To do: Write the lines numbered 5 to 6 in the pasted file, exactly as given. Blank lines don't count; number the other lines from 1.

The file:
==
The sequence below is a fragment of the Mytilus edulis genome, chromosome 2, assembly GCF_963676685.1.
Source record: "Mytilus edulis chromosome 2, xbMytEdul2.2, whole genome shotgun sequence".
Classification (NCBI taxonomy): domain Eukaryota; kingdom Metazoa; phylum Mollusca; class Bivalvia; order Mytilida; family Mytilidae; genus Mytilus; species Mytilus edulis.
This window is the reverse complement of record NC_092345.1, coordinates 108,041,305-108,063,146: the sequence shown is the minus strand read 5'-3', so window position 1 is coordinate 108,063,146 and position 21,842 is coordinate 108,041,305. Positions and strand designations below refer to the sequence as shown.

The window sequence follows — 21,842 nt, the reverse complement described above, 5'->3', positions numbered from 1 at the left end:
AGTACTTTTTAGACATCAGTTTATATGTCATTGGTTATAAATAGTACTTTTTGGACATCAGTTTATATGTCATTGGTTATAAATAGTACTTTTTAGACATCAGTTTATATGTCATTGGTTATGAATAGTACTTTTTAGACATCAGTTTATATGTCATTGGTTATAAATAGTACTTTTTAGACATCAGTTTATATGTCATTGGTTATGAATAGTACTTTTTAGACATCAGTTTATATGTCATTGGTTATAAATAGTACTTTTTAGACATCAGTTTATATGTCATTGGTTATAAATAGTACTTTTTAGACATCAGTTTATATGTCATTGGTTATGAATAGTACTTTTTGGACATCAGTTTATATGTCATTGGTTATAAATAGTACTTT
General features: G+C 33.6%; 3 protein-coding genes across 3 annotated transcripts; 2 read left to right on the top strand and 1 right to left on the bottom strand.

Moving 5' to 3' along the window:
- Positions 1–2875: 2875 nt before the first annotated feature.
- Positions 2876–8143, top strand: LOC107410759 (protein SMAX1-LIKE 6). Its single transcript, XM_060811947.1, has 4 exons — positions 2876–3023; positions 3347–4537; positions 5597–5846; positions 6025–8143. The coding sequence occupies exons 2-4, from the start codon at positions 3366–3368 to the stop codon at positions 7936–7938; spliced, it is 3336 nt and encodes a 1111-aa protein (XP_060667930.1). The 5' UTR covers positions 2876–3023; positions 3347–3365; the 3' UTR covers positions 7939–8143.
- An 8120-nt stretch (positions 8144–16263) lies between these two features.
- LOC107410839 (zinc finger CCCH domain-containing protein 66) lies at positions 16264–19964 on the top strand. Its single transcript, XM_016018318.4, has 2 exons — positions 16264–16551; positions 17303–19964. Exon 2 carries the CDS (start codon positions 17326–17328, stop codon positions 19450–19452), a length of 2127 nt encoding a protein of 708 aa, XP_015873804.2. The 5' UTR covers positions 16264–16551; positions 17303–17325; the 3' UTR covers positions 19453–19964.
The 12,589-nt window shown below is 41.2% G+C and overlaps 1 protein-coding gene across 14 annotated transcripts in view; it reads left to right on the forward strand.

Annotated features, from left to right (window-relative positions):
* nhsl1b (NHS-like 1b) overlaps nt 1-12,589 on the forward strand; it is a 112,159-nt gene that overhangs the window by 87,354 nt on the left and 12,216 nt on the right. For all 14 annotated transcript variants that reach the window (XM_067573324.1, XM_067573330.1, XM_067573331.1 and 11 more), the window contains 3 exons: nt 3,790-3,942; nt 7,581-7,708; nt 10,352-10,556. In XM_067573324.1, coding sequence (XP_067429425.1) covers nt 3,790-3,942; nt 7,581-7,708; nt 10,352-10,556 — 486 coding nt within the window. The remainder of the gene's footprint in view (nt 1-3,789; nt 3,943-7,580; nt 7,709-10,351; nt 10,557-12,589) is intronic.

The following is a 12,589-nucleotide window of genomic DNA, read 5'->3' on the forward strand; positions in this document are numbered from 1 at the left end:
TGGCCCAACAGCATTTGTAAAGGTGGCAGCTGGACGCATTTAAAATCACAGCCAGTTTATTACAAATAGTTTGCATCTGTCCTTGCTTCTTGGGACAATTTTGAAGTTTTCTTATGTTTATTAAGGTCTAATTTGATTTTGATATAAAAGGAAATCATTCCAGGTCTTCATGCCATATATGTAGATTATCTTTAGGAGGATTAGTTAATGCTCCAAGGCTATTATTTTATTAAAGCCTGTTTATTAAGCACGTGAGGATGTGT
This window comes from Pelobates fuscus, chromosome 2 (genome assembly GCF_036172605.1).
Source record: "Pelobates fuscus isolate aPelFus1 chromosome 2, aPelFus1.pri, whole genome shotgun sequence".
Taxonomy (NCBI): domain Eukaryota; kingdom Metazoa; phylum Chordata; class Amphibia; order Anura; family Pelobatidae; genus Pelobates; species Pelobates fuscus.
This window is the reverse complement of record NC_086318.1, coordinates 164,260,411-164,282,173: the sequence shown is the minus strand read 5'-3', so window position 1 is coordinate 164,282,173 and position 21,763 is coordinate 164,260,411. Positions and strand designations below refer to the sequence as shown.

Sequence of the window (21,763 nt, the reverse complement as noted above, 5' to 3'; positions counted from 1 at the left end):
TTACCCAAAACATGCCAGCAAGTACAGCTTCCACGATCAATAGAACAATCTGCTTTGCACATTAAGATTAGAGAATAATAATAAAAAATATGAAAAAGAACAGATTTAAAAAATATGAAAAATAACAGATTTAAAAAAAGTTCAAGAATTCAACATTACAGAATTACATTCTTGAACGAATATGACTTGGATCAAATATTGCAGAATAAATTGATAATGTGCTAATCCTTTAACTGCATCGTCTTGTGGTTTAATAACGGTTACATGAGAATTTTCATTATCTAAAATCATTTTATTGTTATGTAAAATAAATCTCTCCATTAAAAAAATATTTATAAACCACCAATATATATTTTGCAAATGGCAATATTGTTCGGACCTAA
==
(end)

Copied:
The window sequence follows — 21,842 nt, the reverse complement described above, 5'->3', positions numbered from 1 at the left end:
AGTACTTTTTAGACATCAGTTTATATGTCATTGGTTATAAATAGTACTTTTTGGACATCAGTTTATATGTCATTGGTTATAAATAGTACTTTTTAGACATCAGTTTATATGTCATTGGTTATGAATAGTACTTTTTAGACATCAGTTTATATGTCATTGGTTATAAATAGTACTTTTTAGACATCAGTTTATATGTCATTGGTTATGAATAGTACTTTTTAGACATCAGTTTATATGTCATTGGTTATAAATAGTACTTTTTAGACATCAGTTTATATGTCATTGGTTATAAATAGTACTTTTTAGACATCAGTTTATATGTCATTGGTTATGAATAGTACTTTTTGGACATCAGTTTATATGTCATTGGTTATAAATAGTACTTT